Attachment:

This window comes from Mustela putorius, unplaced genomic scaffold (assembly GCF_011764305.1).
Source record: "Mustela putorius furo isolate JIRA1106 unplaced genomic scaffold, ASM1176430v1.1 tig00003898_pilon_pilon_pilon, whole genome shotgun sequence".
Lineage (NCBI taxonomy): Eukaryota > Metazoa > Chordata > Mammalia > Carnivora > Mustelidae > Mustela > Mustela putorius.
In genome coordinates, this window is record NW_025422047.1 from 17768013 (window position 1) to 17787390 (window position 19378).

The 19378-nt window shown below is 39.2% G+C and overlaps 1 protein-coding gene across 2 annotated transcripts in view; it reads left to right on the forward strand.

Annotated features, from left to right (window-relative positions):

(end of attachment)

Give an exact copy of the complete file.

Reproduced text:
This window comes from Mustela putorius, unplaced genomic scaffold (assembly GCF_011764305.1).
Source record: "Mustela putorius furo isolate JIRA1106 unplaced genomic scaffold, ASM1176430v1.1 tig00003898_pilon_pilon_pilon, whole genome shotgun sequence".
Lineage (NCBI taxonomy): Eukaryota > Metazoa > Chordata > Mammalia > Carnivora > Mustelidae > Mustela > Mustela putorius.
In genome coordinates, this window is record NW_025422047.1 from 17768013 (window position 1) to 17787390 (window position 19378).

The 19378-nt window shown below is 39.2% G+C and overlaps 1 protein-coding gene across 2 annotated transcripts in view; it reads left to right on the forward strand.

Annotated features, from left to right (window-relative positions):